Janitors back down bosses

August 29, 2012

Michael Schwartz reports on the agreement reached for Houston janitors--who reached out for support around the country during their strike.

HOUSTON JANITORS ended their month-long strike on August 11, forcing contractors to agree to several important concessions and scoring a victory against business as usual in the right-to-work state of Texas.

The agreement, which members voted to ratify on August 11, provides for a $1 an hour increase in hourly wages, from $8.35 to $9.35, over the next four years. Although this is less than the $1.65 an hour raise to $10 that the union originally wanted, it's double the company's initial "final offer" of a 50 cents an hour hike.

"Today, we proved that when workers join together, we have strength," said Adriana Vasquez, a bargaining committee member and janitor who works for ISS at Chase Tower, in a statement release by the union. "This is a huge victory for janitors and so many workers. With this new contract, our families can live a little better."

Given the context in which the janitors were striking--a right-to-work state where labor victories are rare, and with only six years of union representation under their belt--this marks an inspiring victory. But the 3,200 members of Service Employees International Union (SEIU) Local 1 earned the win with their determined struggle.

Houston janitors and their supporters rally for a living wage
Houston janitors and their supporters rally for a living wage (Carrie Sloan)

The janitors work for low wages cleaning the offices of some of the most profitable companies in the U.S., such as JPMorgan Chase and Shell Oil. The union's first contract was negotiated in 2006 after a strike.

When the 2009 contract expired in May, members organized several shorter work actions, leading up to an all-out strike beginning on July 10. The union reached out for support for their struggle, not just in Houston but nationally--and that call for solidarity was answered enthusiastically. Activists around the country organized protests, solidarity strikes and civil disobedience in support of the janitors.

The strike ended August 8, when negotiators announce a tentative agreement with most of the major cleaning contractors. Some 500 workers turned out a few days later to unanimously ratify the contract, according to SEIU officials.

Another key component of the agreement is that the union and contractors reached a compromise over contentious contract language that would have allowed contractors to bid for some cleaning accounts at rates below those stipulated in the contract.

According to the compromise, contractors can bid at a lower rate based on "geography" and "the size of the building" only at places specified in the contract. SEIU officials say they will be able to maintain union standards in places where they have the most members, while contractors will be able to expand cheaply into new areas.

THE JANITORS' struggle was an uphill battle in a state like Texas, where the union membership rate was 5.4 percent as of 2011, compared with 11.8 percent in the rest of country.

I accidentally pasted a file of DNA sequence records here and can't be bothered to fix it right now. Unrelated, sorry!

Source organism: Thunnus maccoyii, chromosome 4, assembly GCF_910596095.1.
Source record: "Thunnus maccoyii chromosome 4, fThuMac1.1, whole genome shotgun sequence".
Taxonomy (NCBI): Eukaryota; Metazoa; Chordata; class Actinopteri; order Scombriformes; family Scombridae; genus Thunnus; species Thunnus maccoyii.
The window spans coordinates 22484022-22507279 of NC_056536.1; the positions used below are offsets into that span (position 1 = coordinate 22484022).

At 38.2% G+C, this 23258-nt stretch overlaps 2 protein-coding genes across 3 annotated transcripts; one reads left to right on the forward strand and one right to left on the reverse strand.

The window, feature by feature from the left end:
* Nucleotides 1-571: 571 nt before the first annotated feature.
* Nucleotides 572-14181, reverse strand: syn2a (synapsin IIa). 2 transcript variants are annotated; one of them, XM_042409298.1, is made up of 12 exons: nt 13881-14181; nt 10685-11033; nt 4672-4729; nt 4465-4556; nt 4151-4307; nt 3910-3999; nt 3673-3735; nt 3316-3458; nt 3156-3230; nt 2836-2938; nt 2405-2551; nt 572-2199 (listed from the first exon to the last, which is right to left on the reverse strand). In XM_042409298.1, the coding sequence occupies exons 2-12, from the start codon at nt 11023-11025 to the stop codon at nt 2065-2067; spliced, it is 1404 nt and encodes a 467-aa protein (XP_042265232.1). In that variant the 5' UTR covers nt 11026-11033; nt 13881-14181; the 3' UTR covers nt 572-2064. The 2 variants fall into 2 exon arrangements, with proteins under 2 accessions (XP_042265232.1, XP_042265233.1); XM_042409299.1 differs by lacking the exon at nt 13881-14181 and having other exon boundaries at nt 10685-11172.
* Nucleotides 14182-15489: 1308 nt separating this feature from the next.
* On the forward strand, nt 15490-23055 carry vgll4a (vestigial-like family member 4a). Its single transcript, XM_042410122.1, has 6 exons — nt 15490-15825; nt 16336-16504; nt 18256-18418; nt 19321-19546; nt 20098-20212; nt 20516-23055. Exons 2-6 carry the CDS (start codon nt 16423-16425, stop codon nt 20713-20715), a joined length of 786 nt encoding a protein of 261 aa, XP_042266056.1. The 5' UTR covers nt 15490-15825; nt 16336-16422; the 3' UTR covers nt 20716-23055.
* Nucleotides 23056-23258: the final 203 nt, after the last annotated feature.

Texas is a right-to-work state, which means an employee of a unionized workplace can opt out of the union and paying union dues. For the minority of workers who are organized in unions, right- to-work laws make actions like this strike very difficult.

That the Houston janitors were able to stay strong on the picket line is a testament to their courage and determination. That they could win much of what they were asking for is even more remarkable.

The message of the janitors' struggle--that workers who labor at poverty wages in the buildings of some of the richest corporations in the world were prepared to stand up for decent wages--resonated with workers across the country.

And it had a hearing in Texas. Union officials point out that while only about 40 percent of workers chose to be dues-paying members of the union by the time the strike started, more decided to join the union in the course of the walkout, reported In These Times.

The future of the labor movement in Texas will have the fight anti-worker laws that hold back the labor movement. But this strike points a way forward for all workers--not only in the gains it achieved, but in the courage and solidarity shown by janitors, union organizers and community members over the past few months.

As Cindy Casares pointed out in the Texas Observer:

With the advent of the immigration reform and Occupy movements, Texas' traditionally lowest-paid workers may be realizing their situation doesn't have to remain the way it is. There is a support system if they seek it.

Last week, janitors and human rights activists in Atlanta, Boston, Chicago, Denver, Detroit, Indianapolis, Kansas City, Los Angeles, Milwaukee, New York City, Portland, San Diego, San Ramon, Seattle, St. Louis, Toronto and Washington, D.C., protested in solidarity with those in Houston.

Texas Observer reporter Emily DePrang described the scene on August 2 from Houston, where members of the janitors' union had gathered in front of the city's swankiest mall, the Galleria, to demonstrate: "The crowd was largely middle-aged and Hispanic, with lined faces, more women than men, some with children in tow. They were people with something to lose."

These are the people the other unions failed to organize, and they now represent the new face of Texas.

Workers everywhere can take inspiration from Houston janitors' determination to stand up to some of the most powerful corporations in the U.S. and show what being in a union is be all about.

Elizabeth Schulte contributed to this article.

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